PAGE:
we don't understand it oursleves."
Need Have No Fear

ic.y: a ...Y
.....
-Daily-Lynn Wallas
DAC PRODUCTION--Joseph Gistirak as Mr. Dbelle comforts his daughter Blanaid, Irma Hurley,
in one of the final scenes of the Dramatic Arts Center production, "The Moon in the Yellow
River," which opens tonight at the Masonic Temple.
Arts Center Comedy.To Open.

If $we understood liberty we "The Moon in the Yellow River,"
would have nothing to fear from a philosophic comedy dealing with as director of television program- "The Moon in the Yellow Riv-
Communist propaganda, the nov- the Irish revolution, opens at 8:15 ming for the British Broadcasting er" will run through Dec. 5.
elist declared. Combating Com- p.m. today at the Dramatic Arts Company and has recently di- Memberships for the remain-
munism, he said, is primarily a Center rected productions for the Pro- der of the season cost $8.60. Single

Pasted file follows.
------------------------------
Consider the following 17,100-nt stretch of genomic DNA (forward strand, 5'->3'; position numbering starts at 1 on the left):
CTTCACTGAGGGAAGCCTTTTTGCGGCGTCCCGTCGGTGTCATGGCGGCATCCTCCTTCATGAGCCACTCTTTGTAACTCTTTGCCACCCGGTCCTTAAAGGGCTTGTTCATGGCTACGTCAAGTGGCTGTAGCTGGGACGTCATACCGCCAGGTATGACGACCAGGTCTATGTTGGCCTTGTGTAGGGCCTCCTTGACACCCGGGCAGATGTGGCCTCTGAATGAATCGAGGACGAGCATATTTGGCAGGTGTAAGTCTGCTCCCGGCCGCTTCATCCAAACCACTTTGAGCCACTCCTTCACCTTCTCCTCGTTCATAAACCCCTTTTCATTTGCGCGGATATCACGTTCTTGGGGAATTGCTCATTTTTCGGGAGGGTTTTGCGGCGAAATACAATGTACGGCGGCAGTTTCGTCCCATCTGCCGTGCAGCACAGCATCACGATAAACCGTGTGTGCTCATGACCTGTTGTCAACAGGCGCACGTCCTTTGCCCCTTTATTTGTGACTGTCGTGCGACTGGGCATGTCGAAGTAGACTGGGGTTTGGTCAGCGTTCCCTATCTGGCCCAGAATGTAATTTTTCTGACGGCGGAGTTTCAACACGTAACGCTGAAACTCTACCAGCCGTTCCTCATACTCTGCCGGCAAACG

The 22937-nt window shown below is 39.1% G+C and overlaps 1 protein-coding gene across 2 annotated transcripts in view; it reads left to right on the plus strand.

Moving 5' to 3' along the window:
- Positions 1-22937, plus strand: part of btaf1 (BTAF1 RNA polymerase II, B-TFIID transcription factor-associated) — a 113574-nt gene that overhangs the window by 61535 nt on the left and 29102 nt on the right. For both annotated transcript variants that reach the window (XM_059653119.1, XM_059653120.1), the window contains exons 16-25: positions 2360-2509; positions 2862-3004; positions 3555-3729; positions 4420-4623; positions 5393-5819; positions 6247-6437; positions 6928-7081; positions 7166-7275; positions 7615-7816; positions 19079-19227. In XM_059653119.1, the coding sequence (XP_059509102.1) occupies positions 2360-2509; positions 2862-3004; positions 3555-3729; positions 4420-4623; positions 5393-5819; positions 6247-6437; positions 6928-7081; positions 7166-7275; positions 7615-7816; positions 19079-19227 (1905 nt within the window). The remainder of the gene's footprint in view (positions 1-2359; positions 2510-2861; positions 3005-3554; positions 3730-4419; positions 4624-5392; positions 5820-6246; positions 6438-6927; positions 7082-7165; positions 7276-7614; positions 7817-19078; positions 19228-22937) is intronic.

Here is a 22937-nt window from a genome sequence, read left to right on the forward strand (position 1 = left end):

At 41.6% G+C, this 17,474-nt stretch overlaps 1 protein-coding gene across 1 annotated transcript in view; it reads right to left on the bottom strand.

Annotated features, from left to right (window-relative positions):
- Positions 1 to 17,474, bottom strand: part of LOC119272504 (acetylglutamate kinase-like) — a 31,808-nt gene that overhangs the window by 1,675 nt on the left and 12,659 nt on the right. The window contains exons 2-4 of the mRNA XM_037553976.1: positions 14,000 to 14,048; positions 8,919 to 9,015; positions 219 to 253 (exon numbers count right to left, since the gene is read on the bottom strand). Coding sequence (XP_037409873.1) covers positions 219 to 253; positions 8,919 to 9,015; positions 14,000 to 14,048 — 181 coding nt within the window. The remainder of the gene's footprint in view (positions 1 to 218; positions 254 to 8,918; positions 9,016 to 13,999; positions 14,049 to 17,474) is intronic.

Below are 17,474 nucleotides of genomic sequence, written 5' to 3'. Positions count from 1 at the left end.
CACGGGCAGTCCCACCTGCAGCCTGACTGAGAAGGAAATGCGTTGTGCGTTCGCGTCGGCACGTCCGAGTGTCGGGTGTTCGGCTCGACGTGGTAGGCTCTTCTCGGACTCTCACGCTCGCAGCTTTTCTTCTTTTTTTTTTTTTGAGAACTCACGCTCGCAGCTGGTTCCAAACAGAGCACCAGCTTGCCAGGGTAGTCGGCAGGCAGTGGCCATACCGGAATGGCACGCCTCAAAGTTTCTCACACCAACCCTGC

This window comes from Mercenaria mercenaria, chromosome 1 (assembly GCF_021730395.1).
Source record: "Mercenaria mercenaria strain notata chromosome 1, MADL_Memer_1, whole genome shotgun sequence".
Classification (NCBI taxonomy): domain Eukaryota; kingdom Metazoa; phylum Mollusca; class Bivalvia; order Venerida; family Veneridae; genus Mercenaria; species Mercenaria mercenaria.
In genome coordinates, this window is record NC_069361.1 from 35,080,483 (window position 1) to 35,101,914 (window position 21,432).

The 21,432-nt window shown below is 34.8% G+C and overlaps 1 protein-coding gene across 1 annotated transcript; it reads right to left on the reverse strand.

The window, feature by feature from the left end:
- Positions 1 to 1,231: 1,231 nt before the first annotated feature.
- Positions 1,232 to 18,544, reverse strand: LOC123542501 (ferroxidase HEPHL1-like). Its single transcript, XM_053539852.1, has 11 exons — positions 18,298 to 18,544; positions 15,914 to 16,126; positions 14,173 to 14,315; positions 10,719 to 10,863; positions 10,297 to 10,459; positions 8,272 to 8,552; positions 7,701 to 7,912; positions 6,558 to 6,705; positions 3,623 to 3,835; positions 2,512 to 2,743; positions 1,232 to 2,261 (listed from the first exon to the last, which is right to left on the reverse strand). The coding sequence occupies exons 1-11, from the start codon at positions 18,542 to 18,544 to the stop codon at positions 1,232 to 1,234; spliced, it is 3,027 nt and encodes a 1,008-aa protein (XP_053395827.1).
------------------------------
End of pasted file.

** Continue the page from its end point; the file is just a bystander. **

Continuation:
Y CneIvincetown Playhouse. admissions are $1.65.
matter of understanding. Written by Denis Johnston, the vince__wnPayhuse. __ dmisins are_$1.6_._
Although he was at one time an play is the second presentation of
advocate of socialism, Dos Passos the Center's seven play season. CALLED STALL:
commented, "It is not hard to come The show's ten member cast in-
to the conclusion that socialism cludes four local actors as well ;
and individual liberty don't mix ! as six members of the profession- [,,-I*1V A

too well."
He explained that he believes so-
cialism is inevitable. It is not, how-
ever, the "pain killer" some people
tend to think it is, the novelist
said.
Looks to Constitution
In looking for an answer to the
problem of preserving individual,
liberty Dos Passos turned to the
generation of men who wrote the